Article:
From today's featured article
The Nassau class was a group of four dreadnought battleships built for the Imperial German Navy in the mid-1900s. The class comprised Nassau, Rheinland (pictured), Posen, and Westfalen. All four were laid down in mid-1907, and completed by late 1910. The battleships adopted a main battery of twelve 28 cm (11 in) guns in six twin-gun turrets. The ships served as II Division, I Battle Squadron of the High Seas Fleet for the duration of their careers. From 1910 to 1914, they participated in squadron exercises, training cruises, and fleet maneuvers. During World War I, the ships took part in operations intended to isolate and destroy parts of the numerically superior British Grand Fleet. These culminated in the Battle of Jutland in 1916, where the ships helped to sink HMS Black Prince, an armored cruiser. They also saw service in the Baltic Sea against the Russian Empire. After the war, all four ships were ceded to the Allied powers and broken up. (This article is part of a featured topic: Battleships of Germany.)
Did you know ...
- ... that Madonna could be the owner of a French painting believed to have been destroyed in World War I (pictured)?
- ... that the Phoenixonian Institute was the first African-American high school in California?
- ... that Oscar Ortiz continued his 2019 presidential campaign even after his own running mate asked him to withdraw?
- ... that of up to 300 bullets fired in the Ash Street shootout between U.S. Army Rangers and alleged drug dealers, none were reported to have hit anyone?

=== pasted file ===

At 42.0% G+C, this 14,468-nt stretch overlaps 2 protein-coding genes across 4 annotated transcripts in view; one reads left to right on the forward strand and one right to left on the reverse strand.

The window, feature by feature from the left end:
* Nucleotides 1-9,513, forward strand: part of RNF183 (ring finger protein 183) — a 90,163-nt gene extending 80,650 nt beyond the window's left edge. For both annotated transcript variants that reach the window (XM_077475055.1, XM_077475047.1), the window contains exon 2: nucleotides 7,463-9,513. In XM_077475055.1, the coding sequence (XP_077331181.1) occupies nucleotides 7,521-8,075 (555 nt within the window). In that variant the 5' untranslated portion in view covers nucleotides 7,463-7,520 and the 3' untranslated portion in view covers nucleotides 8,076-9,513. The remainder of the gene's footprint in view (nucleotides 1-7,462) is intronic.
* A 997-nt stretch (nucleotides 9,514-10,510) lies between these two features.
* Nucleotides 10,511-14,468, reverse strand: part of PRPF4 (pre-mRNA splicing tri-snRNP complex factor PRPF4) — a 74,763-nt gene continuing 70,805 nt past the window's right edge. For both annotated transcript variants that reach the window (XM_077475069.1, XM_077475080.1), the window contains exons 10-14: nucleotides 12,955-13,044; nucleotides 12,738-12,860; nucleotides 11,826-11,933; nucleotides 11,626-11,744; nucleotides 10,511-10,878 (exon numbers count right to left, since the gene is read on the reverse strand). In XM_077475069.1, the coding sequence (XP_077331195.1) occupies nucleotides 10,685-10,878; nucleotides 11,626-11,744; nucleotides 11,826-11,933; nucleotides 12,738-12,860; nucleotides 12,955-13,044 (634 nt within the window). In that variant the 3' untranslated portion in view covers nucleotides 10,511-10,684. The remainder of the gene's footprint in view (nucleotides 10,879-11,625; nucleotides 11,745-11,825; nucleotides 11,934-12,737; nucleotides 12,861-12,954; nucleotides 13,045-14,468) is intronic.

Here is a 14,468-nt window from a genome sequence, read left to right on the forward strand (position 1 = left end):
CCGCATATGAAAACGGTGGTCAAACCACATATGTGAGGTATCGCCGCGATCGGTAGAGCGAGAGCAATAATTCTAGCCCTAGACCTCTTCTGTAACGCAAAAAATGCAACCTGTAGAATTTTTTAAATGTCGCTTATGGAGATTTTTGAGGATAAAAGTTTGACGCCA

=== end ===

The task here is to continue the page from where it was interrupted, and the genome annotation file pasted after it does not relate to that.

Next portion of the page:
- ... that sinologist Janaki Ballabh was the first Indian to be given a long-term residency in China?
- ... that before Paul Goodman became known for his views on education, he wrote an autobiographical novel about a teacher's sexual relationship with his student?
- ... that Piotr Sierzputowski and Tomasz Wiktorowski each coached Iga Świątek to win a French Open title?
- ... that the Ðàn Tre uses an olive oil can to make music?
In the news
- Chris Hipkins succeeds Jacinda Ardern as prime minister of New Zealand and leader of the Labour Party after her resignation.
- Brahim Ghali (pictured) is re-elected as secretary general of the Polisario Front and president of the Sahrawi Arab Democratic Republic.
- A helicopter crashes near Kyiv, killing fourteen people, including Ukrainian interior minister Denys Monastyrsky.
- In the Antiguan general election, the Labour Party retains its majority in the House of Representatives.
- A plane crash in Pokhara, Nepal, kills all 72 people on board.
On this day
- 1142 – Despite having saved the southern Song dynasty from attempts by the northern Jin dynasty to conquer it, Chinese general Yue Fei was executed by the Song government.
- 1547 – Nine-year-old Edward VI, the first English monarch to be raised as a Protestant, became king.
- 1813 – English author Jane Austen's novel Pride and Prejudice was published, using material from an unpublished manuscript originally written between 1796 and 1797.
- 1958 – The Lego Group, a Danish toy company, filed a patent in Denmark for the design of Lego bricks (pictured).
- 1984 – Tropical Storm Domoina made landfall in southern Mozambique, causing some of the most severe flooding recorded in the region.
Today's featured picture
The Japanese government-issued Philippine peso was a fiat currency issued in the Philippines during World War II, by the occupying Japanese government. One of several examples of Japanese invasion money, the currency was issued in several denominations and was known by some some Filipinos by the derogatory term "Mickey Mouse money". The effect of wartime hyperinflation towards the end of the war can be seen in the rapid increase of denomination value put into circulation.